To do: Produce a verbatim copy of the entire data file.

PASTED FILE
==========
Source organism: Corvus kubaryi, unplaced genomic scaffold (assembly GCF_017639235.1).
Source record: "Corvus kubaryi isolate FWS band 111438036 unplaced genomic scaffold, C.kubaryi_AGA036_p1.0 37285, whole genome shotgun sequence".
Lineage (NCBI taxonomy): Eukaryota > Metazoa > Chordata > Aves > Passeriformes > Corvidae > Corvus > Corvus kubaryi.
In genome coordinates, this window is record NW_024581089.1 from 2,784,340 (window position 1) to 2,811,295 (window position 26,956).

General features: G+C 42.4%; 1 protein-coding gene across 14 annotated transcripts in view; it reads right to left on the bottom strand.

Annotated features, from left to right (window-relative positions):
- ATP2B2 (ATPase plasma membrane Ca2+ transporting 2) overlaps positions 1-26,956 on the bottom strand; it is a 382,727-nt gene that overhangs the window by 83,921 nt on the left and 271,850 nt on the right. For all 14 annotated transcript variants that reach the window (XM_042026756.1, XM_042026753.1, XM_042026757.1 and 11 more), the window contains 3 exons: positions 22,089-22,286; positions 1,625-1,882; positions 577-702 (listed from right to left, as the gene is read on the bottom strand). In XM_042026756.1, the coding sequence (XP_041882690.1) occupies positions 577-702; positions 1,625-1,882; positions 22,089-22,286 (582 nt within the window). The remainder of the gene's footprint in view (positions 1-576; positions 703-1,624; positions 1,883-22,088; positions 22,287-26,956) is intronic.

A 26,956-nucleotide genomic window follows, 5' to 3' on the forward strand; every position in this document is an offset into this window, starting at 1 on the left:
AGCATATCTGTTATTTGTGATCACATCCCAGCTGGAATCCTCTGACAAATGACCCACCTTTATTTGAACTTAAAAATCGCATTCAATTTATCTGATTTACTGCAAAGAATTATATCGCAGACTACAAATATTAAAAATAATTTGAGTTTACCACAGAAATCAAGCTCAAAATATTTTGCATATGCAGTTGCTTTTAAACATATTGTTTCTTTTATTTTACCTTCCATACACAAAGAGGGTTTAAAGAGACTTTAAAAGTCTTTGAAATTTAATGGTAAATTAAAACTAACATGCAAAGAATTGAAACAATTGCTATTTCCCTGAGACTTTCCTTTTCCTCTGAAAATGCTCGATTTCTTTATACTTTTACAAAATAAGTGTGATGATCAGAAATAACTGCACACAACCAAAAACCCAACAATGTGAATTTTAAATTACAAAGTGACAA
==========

Source organism: Corvus kubaryi, unplaced genomic scaffold (assembly GCF_017639235.1).
Source record: "Corvus kubaryi isolate FWS band 111438036 unplaced genomic scaffold, C.kubaryi_AGA036_p1.0 37285, whole genome shotgun sequence".
Lineage (NCBI taxonomy): Eukaryota > Metazoa > Chordata > Aves > Passeriformes > Corvidae > Corvus > Corvus kubaryi.
In genome coordinates, this window is record NW_024581089.1 from 2,784,340 (window position 1) to 2,811,295 (window position 26,956).

General features: G+C 42.4%; 1 protein-coding gene across 14 annotated transcripts in view; it reads right to left on the bottom strand.

Annotated features, from left to right (window-relative positions):
- ATP2B2 (ATPase plasma membrane Ca2+ transporting 2) overlaps positions 1-26,956 on the bottom strand; it is a 382,727-nt gene that overhangs the window by 83,921 nt on the left and 271,850 nt on the right. For all 14 annotated transcript variants that reach the window (XM_042026756.1, XM_042026753.1, XM_042026757.1 and 11 more), the window contains 3 exons: positions 22,089-22,286; positions 1,625-1,882; positions 577-702 (listed from right to left, as the gene is read on the bottom strand). In XM_042026756.1, the coding sequence (XP_041882690.1) occupies positions 577-702; positions 1,625-1,882; positions 22,089-22,286 (582 nt within the window). The remainder of the gene's footprint in view (positions 1-576; positions 703-1,624; positions 1,883-22,088; positions 22,287-26,956) is intronic.

A 26,956-nucleotide genomic window follows, 5' to 3' on the forward strand; every position in this document is an offset into this window, starting at 1 on the left:
AGCATATCTGTTATTTGTGATCACATCCCAGCTGGAATCCTCTGACAAATGACCCACCTTTATTTGAACTTAAAAATCGCATTCAATTTATCTGATTTACTGCAAAGAATTATATCGCAGACTACAAATATTAAAAATAATTTGAGTTTACCACAGAAATCAAGCTCAAAATATTTTGCATATGCAGTTGCTTTTAAACATATTGTTTCTTTTATTTTACCTTCCATACACAAAGAGGGTTTAAAGAGACTTTAAAAGTCTTTGAAATTTAATGGTAAATTAAAACTAACATGCAAAGAATTGAAACAATTGCTATTTCCCTGAGACTTTCCTTTTCCTCTGAAAATGCTCGATTTCTTTATACTTTTACAAAATAAGTGTGATGATCAGAAATAACTGCACACAACCAAAAACCCAACAATGTGAATTTTAAATTACAAAGTGACAA